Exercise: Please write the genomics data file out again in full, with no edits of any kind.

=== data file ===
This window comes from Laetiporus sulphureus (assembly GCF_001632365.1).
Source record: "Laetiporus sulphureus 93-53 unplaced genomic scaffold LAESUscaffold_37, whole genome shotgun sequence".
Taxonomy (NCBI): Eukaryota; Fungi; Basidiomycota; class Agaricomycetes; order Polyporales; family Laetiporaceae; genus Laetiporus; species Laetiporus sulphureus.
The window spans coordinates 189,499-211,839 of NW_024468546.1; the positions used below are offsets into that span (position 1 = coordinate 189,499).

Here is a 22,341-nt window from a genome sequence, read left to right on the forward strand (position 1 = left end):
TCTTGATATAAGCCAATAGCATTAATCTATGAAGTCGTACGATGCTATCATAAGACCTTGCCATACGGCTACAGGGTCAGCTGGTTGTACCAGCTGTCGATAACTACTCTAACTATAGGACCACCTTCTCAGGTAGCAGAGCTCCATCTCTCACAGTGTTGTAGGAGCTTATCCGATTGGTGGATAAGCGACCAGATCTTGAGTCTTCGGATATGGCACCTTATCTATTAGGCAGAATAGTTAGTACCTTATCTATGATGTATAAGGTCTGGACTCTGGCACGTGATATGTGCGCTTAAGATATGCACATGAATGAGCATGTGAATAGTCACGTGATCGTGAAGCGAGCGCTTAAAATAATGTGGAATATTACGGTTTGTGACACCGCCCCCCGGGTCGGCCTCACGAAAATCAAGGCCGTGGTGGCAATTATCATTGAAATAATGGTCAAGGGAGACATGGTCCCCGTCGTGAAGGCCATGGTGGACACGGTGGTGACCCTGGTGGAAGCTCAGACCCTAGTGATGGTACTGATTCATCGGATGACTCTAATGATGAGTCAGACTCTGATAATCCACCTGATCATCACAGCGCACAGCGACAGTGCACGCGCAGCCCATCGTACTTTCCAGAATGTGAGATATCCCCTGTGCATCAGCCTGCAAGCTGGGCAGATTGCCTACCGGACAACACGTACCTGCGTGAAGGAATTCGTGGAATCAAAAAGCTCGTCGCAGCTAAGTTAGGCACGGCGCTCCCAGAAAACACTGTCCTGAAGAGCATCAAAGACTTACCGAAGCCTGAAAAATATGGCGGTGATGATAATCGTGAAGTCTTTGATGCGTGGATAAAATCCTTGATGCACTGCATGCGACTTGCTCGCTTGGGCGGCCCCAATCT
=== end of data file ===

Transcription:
This window comes from Laetiporus sulphureus (assembly GCF_001632365.1).
Source record: "Laetiporus sulphureus 93-53 unplaced genomic scaffold LAESUscaffold_37, whole genome shotgun sequence".
Taxonomy (NCBI): Eukaryota; Fungi; Basidiomycota; class Agaricomycetes; order Polyporales; family Laetiporaceae; genus Laetiporus; species Laetiporus sulphureus.
The window spans coordinates 189,499-211,839 of NW_024468546.1; the positions used below are offsets into that span (position 1 = coordinate 189,499).

Here is a 22,341-nt window from a genome sequence, read left to right on the forward strand (position 1 = left end):
TCTTGATATAAGCCAATAGCATTAATCTATGAAGTCGTACGATGCTATCATAAGACCTTGCCATACGGCTACAGGGTCAGCTGGTTGTACCAGCTGTCGATAACTACTCTAACTATAGGACCACCTTCTCAGGTAGCAGAGCTCCATCTCTCACAGTGTTGTAGGAGCTTATCCGATTGGTGGATAAGCGACCAGATCTTGAGTCTTCGGATATGGCACCTTATCTATTAGGCAGAATAGTTAGTACCTTATCTATGATGTATAAGGTCTGGACTCTGGCACGTGATATGTGCGCTTAAGATATGCACATGAATGAGCATGTGAATAGTCACGTGATCGTGAAGCGAGCGCTTAAAATAATGTGGAATATTACGGTTTGTGACACCGCCCCCCGGGTCGGCCTCACGAAAATCAAGGCCGTGGTGGCAATTATCATTGAAATAATGGTCAAGGGAGACATGGTCCCCGTCGTGAAGGCCATGGTGGACACGGTGGTGACCCTGGTGGAAGCTCAGACCCTAGTGATGGTACTGATTCATCGGATGACTCTAATGATGAGTCAGACTCTGATAATCCACCTGATCATCACAGCGCACAGCGACAGTGCACGCGCAGCCCATCGTACTTTCCAGAATGTGAGATATCCCCTGTGCATCAGCCTGCAAGCTGGGCAGATTGCCTACCGGACAACACGTACCTGCGTGAAGGAATTCGTGGAATCAAAAAGCTCGTCGCAGCTAAGTTAGGCACGGCGCTCCCAGAAAACACTGTCCTGAAGAGCATCAAAGACTTACCGAAGCCTGAAAAATATGGCGGTGATGATAATCGTGAAGTCTTTGATGCGTGGATAAAATCCTTGATGCACTGCATGCGACTTGCTCGCTTGGGCGGCCCCAATCT